Two people killed as typhoon sweeps across Japan

A powerful typhoon lashed the southern Japanese islands of Okinawa, forcing hundreds of thousands of people to seek shelter from destructive winds and storm surges.

Okinawa was battered by the rain as the typhoon made its way across southern Japan. Picture: AP

Typhoon Neoguri passed over the islands yesterday bringing torrential rain and winds with gusts of up to 151mph.

Flights and some ferry services were suspended, while most schools were forced to close.

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The strong winds uprooted trees and tore wooden buildings from their foundations.

Last night local officials said at least 17 people were injured as a result of the typhoon, and a 62-year-old man had died.

In a separate incident, an 81-year-old fisherman was found dead after going missing from a boat.

About 590,000 residents across Okinawa were advised to stay at home or move to community centres for shelter.

Forecasters last night said the typhoon was now headed out over the East China Sea and was weakening.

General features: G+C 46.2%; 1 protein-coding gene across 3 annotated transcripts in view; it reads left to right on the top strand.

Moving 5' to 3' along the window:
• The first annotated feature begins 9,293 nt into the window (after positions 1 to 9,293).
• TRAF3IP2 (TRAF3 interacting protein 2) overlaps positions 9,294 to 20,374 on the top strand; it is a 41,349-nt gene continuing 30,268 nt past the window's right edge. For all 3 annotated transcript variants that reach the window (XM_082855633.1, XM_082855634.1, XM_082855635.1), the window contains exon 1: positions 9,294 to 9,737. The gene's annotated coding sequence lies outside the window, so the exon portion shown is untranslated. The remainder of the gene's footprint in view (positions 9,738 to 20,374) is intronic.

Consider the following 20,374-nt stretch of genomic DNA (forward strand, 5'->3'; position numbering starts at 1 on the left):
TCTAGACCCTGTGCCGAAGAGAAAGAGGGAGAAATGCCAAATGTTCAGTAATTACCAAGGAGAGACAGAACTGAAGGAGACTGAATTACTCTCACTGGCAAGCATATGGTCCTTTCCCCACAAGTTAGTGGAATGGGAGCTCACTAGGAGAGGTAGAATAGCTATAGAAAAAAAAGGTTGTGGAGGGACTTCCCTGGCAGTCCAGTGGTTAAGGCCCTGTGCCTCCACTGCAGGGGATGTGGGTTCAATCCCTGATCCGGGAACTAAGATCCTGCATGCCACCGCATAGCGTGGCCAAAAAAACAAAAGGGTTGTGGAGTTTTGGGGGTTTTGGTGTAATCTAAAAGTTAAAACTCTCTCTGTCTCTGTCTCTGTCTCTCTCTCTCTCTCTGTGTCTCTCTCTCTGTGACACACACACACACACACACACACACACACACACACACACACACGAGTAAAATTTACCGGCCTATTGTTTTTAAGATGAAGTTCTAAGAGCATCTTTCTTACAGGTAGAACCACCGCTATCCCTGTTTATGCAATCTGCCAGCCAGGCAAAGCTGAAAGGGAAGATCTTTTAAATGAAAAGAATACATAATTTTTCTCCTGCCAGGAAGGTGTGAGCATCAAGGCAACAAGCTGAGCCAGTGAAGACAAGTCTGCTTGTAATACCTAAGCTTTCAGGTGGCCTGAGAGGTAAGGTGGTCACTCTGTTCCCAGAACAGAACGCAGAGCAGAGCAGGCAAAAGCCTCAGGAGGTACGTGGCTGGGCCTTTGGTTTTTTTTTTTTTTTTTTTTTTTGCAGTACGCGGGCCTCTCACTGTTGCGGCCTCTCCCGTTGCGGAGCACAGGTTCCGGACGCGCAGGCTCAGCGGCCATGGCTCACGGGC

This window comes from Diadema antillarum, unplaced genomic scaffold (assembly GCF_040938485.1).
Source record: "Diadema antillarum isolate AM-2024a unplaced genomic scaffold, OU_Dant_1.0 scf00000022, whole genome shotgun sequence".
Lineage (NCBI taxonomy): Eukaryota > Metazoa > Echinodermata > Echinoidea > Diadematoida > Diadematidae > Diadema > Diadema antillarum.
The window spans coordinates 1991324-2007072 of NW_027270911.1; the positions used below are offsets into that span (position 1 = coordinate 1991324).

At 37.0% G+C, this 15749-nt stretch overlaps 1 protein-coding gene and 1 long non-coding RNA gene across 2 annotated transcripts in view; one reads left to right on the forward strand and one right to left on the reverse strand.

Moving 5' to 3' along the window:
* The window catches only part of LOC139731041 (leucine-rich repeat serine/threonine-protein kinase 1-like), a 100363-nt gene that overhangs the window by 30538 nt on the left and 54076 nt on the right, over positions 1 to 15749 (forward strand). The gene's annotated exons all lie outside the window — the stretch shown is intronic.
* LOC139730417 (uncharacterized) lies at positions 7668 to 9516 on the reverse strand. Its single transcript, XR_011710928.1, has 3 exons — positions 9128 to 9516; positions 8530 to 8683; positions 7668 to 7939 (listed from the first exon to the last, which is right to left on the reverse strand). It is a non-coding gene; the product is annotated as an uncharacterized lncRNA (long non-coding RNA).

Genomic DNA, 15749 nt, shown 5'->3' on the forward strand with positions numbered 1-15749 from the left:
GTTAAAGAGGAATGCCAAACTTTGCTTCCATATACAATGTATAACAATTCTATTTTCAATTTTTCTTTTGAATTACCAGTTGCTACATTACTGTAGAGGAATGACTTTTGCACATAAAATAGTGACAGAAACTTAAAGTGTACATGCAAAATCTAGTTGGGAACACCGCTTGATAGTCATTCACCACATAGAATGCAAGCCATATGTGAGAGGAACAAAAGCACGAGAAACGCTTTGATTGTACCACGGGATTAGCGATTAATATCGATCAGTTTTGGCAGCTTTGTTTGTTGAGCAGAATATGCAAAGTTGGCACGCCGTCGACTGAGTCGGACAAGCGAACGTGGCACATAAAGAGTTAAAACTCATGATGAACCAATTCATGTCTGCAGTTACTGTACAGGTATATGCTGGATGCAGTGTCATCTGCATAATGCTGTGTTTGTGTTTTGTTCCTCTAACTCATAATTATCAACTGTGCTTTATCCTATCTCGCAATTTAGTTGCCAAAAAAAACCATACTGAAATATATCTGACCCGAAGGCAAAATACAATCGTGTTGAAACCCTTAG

This led to Japan’s weather agency lifting some of the storm and high-wave warnings issued for Okinawa, the Kyodo news agency reported.

Japan is relatively well prepared for typhoons, but the ­torrential rains could cause greater damage if the typhoon moves across the Japanese ­archipelago as it is expected to tomorrow.

Meteorological agency official Satoshi Ebihara said: “Please refrain from non-essential activities and from approaching hazardous areas. Please show extreme caution.”

There were destructive winds, waves up to 46ft high and storm surges that were set to intensify as the storm passed the main island of Okinawa in the evening and headed north toward Kyushu.

Almost 100,000 homes were believed to be without electricity last night.

Television footage showed a building shattered, damaged shopfronts and trees toppled as winds picked up in the Okinawan capital, Naha.

Forecasts show the storm tracking towards Kyushu and then across Japan’s main island, Honshu.

It is forecast to lose more of its power as it moves over land, but heavy rains could trigger landslides or flooding. Such risks are elevated by the storm’s timing, coming at the tail end of Japan’s summer rainy season.

Authorities in China and Taiwan have also warned ships to stay clear of the storm.

Neoguri is a Korean word meaning “raccoon dog”, a knee-high animal that looks like a cross between a dog and a raccoon, but is a separate species common in East Asia.

Okinawa, Japan’s southern-most prefecture that comprises several islands, is home to major American military bases.

About 26,000 US troops are stationed there under a long-standing security alliance.

Officers had evacuated some aircraft from Kadena Air Base in preparation for Typhoon Neoguri’s arrival.